Written by Captain Jeff Werner
Diesel fuel is a very complex mixture of thousands of individual compounds with carbon numbers between 9 and 23 (the number of carbon atoms per hydrocarbon molecule). Most of these compounds are members of the paraffinic, napthenic or aromatic classes of hydrocarbons (HC).
These three classes have different chemical and physical properties. The different relative proportion of these three classes is one of the factors that make one diesel fuel different from another. It influences fuel properties and affects its performance.
Up until 35 years ago, refineries used only about 50% of a barrel of crude oil to make distillates such as gasoline, jet fuel and diesel. The remainder of the barrel of crude oil went to “residual oil”. Today, as a result of different refining techniques and additive packages, the refinery uses 90% or more of the same barrel of crude, which clearly has consequences for fuel stability.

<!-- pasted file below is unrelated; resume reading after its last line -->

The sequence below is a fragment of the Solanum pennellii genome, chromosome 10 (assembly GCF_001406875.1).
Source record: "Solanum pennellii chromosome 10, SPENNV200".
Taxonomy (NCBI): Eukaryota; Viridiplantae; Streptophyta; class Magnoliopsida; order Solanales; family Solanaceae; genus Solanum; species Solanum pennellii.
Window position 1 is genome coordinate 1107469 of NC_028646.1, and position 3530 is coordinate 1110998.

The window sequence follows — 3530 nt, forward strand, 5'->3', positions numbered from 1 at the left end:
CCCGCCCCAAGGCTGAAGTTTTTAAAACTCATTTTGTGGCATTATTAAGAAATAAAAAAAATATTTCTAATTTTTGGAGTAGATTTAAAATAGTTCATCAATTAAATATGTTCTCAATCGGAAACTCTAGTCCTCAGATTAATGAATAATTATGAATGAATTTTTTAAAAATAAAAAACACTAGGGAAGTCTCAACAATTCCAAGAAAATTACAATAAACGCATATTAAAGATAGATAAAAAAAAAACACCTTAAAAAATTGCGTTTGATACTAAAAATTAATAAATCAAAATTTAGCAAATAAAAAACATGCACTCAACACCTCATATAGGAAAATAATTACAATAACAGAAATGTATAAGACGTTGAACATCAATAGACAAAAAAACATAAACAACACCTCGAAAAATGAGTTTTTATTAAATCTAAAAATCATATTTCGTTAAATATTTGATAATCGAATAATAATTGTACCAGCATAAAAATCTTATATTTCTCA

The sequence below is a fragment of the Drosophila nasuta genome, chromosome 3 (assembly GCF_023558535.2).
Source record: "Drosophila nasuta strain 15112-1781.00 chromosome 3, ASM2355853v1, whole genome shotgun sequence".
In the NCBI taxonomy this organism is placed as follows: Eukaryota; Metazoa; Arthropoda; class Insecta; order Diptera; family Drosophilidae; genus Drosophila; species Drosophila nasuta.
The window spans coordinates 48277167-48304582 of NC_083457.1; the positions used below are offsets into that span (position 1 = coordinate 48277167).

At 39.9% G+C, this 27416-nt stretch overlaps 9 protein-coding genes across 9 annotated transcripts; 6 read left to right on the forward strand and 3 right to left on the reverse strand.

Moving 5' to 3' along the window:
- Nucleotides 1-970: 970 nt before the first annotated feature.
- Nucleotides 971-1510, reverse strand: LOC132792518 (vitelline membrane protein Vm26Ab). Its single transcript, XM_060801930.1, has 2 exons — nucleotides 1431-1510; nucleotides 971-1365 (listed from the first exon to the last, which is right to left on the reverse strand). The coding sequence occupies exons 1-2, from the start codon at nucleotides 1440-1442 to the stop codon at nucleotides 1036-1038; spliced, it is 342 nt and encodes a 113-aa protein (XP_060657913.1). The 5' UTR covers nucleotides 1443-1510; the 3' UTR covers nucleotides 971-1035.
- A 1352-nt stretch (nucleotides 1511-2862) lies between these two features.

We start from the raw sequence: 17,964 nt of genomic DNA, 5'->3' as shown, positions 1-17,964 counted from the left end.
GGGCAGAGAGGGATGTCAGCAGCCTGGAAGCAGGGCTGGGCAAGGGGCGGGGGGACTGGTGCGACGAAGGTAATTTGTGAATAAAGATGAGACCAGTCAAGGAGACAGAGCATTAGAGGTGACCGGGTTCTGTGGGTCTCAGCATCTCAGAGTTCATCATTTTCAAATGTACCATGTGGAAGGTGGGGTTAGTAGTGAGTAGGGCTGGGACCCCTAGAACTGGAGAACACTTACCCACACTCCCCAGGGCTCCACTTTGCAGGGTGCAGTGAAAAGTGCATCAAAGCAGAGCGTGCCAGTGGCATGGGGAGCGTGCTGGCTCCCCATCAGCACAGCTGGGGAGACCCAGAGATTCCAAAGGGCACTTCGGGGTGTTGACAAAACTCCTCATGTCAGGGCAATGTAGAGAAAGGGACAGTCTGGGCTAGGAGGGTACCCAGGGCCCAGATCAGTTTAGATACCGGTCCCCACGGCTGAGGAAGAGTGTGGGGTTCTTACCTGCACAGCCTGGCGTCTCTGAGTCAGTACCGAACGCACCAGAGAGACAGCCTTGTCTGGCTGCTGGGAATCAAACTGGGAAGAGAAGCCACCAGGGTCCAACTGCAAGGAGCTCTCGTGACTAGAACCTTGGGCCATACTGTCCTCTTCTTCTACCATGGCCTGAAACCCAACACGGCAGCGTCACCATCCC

More than 90% of the debris on filter elements and the sludge in your fuel tank is organic material, fuel and oil breakdown residue. In most cases, this debris is acidic and not good for your engine. It causes corrosion in injectors, pumps and storage tanks. The solids that form as a result of the inherent stability of the fuel and the natural process of degradation will accumulate in the bottom of your tank. The sludge will form a coating or bio-film on the walls and baffles of the tank, plug your filters and impact combustion efficiency. Eventually it will clog fuel lines and ruin your equipment.
Capt. Jeff Werner, a Licensed USCG Master, has sailed professionally throughout the world. He is also the Diesel Doctor, helping to keep your boat’s fuel clean and bright.
If you have additional questions for Capt. Jeff Werner, please email him firstname.lastname@example.org.